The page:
Master the art of CfE with respect for all subjects

23rd February 2018 at 00:00

As a subject, art is unique: it teaches skills, drives creativity and develops cultural appreciation. Crucially, in a 24/7 world, it offers life-enhancing moments of calm and mindfulness.

As teachers, we must be allowed to invest our time, energy and resources in building positive relationships with our students, to focus on what’s important so that our young people become well-balanced, well-educated and valuable members of society.

However, the Curriculum for Excellence (CfE) and the current educational agenda are working against this, draining teachers’ energies by forcing them to do battle daily with far less important tasks.

I see a lack of equity in education today. For example, the blatant promotion of science, technology, engineering and mathematics (Stem) subjects above all else, to the detriment of others, should be a serious concern for those with an interest in developing a balanced society.

Scotland has historically been a world leader not only in Stem, but also across the broad spectrum of the arts. In the classroom today, teachers of subjects such as mine are being underfunded and short-changed.

Perhaps it’s the fault of local or national government for failing to ensure that teachers are prepared for new courses with training and well-developed course materials, which would enable us to teach in unfamiliar territory.

Little consistency

The lack of a level playing field for teachers has had an impact, with little consistency in the time allocation offered: the “nominal” 160 hours for National 5, for example, is loose and unlegislated. The timescale set for National 4-5 courses in our schools was one year, while other schools spread the workload over two years.

But when results are ultimately compared without any cognisance of these uneven factors, where is the equity?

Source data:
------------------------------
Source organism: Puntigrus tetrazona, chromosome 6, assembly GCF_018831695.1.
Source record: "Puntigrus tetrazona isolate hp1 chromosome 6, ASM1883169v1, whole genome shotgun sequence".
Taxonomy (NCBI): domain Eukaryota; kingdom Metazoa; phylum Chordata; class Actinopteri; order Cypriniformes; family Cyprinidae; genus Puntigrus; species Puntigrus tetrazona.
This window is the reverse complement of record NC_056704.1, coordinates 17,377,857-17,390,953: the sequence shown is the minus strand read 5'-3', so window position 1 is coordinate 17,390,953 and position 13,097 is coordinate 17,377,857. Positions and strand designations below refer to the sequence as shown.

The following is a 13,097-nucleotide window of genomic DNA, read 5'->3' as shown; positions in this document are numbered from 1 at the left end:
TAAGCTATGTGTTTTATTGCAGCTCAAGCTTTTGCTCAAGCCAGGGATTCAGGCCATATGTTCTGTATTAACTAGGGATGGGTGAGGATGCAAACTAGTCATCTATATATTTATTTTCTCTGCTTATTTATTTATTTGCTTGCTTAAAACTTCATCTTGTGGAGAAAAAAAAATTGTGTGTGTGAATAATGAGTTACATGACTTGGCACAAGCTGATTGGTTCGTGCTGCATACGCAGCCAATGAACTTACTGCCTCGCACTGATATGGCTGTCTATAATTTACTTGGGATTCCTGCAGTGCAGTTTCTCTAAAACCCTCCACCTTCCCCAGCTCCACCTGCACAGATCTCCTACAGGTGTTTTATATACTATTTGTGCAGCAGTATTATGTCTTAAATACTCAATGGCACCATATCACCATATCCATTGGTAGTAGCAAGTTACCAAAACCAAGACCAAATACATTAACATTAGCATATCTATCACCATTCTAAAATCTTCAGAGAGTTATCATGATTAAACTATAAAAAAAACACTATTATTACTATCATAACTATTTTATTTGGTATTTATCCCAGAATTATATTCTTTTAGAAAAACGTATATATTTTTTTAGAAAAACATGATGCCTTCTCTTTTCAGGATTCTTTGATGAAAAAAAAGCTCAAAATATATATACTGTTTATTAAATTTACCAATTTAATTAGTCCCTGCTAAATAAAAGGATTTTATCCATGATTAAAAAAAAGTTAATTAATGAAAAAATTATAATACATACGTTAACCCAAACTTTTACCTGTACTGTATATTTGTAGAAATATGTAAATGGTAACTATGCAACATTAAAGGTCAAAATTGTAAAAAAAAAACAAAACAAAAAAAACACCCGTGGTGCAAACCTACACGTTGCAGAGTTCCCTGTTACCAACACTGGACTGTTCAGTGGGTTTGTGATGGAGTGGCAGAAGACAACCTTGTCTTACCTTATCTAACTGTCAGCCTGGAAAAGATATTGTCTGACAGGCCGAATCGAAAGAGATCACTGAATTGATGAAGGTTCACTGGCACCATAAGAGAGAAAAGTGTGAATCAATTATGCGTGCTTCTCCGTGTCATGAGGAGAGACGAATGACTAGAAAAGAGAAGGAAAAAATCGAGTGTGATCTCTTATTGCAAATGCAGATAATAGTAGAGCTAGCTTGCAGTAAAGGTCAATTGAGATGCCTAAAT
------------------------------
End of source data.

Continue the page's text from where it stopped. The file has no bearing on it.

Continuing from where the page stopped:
Similarly, when one set of battered and broken computers is shared between six staff members and four subject areas, what does that do for staff and pupil perception of a subject’s worth? What impact does it have on the teacher’s ability to effectively communicate a subject’s relevance to the 21st century?

Should teachers such as myself finance my own materials and equipment to ensure that children have an acceptable standard of educational experience? Do I really need to argue repeatedly to secure the non-contact time I require to prepare my lessons without a technician, or to support my probationer?

CfE might sound impressive, but without adequate funding, support and resources for all subjects, teachers cannot possibly work to the best of their abilities – whatever the ambitions of the curriculum.

Veronica Jane Lynch is a former art and design teacher who left the profession to run a jewellery and stained-glass business

Subscribe to get access to the content on this page.

If you are already a Tes/ Tes Scotland subscriber please log in with your username or email address to get full access to our back issues, CPD library and membership plus page.

Not a subscriber? Find out more about our subscription offers.
Subscribe now
Existing subscriber?
Enter subscription number

The guide by your side – ensuring you are always up to date with the latest in education.

Get Tes magazine online and delivered to your door. Stay up to date with the latest research, teacher innovation and insight, plus classroom tips and techniques with a Tes magazine subscription.
With a Tes magazine subscription you get exclusive access to our CPD library. Including our New Teachers’ special for NQTS, Ed Tech, How to Get a Job, Trip Planner, Ed Biz Special and all Tes back issues.

Subscribe now